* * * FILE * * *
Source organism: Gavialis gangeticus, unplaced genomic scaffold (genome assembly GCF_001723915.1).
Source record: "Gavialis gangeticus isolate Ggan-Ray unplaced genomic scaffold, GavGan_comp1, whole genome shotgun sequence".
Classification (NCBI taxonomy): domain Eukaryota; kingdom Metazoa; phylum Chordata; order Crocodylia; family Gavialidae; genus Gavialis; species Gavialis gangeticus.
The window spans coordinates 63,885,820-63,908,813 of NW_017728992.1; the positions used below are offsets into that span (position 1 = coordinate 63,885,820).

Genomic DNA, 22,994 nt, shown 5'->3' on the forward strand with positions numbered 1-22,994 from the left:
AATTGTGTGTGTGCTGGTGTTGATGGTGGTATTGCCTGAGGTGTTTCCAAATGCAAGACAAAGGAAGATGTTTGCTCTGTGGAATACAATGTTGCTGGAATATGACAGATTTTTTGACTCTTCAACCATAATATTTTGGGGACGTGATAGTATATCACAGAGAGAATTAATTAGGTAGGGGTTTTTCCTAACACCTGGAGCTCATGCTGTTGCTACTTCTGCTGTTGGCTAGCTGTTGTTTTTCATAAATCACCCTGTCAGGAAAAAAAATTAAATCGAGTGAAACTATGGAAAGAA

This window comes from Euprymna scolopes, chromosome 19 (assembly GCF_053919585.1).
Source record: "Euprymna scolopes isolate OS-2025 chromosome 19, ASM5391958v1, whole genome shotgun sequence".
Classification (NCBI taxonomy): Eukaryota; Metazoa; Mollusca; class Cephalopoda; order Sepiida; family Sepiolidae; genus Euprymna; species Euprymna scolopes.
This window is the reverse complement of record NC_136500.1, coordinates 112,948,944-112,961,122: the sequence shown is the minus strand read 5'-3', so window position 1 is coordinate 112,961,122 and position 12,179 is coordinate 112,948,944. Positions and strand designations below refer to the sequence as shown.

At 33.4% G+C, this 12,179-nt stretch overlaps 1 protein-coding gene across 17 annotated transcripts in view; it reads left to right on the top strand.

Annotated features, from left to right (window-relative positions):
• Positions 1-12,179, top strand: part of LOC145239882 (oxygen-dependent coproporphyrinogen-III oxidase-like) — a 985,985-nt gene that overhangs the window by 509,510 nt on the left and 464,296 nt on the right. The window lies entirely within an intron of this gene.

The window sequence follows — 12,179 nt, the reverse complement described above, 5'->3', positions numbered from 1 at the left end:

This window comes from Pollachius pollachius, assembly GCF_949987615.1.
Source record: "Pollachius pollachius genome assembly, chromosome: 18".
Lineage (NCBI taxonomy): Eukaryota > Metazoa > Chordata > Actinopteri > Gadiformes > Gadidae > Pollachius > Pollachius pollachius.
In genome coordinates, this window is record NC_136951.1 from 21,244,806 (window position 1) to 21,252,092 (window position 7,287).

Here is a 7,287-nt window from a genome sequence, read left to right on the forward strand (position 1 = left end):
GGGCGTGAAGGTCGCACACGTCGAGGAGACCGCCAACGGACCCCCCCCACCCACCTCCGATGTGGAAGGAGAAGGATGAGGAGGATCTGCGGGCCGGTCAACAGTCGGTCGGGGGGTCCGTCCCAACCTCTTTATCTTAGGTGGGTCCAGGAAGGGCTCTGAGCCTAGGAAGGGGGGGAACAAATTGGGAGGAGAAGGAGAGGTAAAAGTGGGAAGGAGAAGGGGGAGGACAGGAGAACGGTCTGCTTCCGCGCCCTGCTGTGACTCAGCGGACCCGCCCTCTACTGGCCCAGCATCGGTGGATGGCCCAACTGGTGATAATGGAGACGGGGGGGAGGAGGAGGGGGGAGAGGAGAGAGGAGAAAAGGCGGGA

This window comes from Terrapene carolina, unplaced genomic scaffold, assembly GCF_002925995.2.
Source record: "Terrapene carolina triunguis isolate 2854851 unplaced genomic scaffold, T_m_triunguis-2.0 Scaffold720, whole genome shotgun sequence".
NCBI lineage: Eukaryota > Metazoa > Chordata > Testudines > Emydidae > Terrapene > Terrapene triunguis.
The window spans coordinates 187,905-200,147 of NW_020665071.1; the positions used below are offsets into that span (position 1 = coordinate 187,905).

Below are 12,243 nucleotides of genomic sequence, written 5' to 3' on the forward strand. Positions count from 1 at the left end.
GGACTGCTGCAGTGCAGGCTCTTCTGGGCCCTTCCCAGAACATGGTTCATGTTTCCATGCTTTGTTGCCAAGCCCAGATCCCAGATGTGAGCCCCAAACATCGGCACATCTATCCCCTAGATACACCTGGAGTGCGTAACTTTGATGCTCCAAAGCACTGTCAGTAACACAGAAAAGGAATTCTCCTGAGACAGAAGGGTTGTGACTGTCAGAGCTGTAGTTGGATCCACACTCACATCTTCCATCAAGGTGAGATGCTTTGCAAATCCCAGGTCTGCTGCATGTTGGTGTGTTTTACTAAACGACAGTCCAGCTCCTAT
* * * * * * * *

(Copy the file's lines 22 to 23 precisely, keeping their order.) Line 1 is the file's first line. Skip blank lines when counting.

Source record: "Terrapene carolina triunguis isolate 2854851 unplaced genomic scaffold, T_m_triunguis-2.0 Scaffold720, whole genome shotgun sequence".
NCBI lineage: Eukaryota > Metazoa > Chordata > Testudines > Emydidae > Terrapene > Terrapene triunguis.